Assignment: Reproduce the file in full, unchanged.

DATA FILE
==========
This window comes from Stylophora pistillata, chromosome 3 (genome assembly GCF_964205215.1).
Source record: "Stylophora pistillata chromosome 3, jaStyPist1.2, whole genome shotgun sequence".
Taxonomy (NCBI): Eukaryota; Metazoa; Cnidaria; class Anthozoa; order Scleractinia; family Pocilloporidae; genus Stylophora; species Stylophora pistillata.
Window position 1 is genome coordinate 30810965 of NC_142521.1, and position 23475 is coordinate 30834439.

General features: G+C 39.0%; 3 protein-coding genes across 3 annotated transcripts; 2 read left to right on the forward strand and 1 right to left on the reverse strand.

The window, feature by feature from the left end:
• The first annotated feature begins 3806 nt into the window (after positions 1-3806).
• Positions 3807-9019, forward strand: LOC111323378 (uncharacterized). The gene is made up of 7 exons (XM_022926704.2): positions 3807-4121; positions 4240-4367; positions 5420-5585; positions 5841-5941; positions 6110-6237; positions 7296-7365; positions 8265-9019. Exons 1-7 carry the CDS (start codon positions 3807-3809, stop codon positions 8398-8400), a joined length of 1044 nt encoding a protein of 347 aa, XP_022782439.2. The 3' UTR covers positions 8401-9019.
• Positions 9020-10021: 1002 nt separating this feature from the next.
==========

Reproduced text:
This window comes from Stylophora pistillata, chromosome 3 (genome assembly GCF_964205215.1).
Source record: "Stylophora pistillata chromosome 3, jaStyPist1.2, whole genome shotgun sequence".
Taxonomy (NCBI): Eukaryota; Metazoa; Cnidaria; class Anthozoa; order Scleractinia; family Pocilloporidae; genus Stylophora; species Stylophora pistillata.
Window position 1 is genome coordinate 30810965 of NC_142521.1, and position 23475 is coordinate 30834439.

General features: G+C 39.0%; 3 protein-coding genes across 3 annotated transcripts; 2 read left to right on the forward strand and 1 right to left on the reverse strand.

The window, feature by feature from the left end:
• The first annotated feature begins 3806 nt into the window (after positions 1-3806).
• Positions 3807-9019, forward strand: LOC111323378 (uncharacterized). The gene is made up of 7 exons (XM_022926704.2): positions 3807-4121; positions 4240-4367; positions 5420-5585; positions 5841-5941; positions 6110-6237; positions 7296-7365; positions 8265-9019. Exons 1-7 carry the CDS (start codon positions 3807-3809, stop codon positions 8398-8400), a joined length of 1044 nt encoding a protein of 347 aa, XP_022782439.2. The 3' UTR covers positions 8401-9019.
• Positions 9020-10021: 1002 nt separating this feature from the next.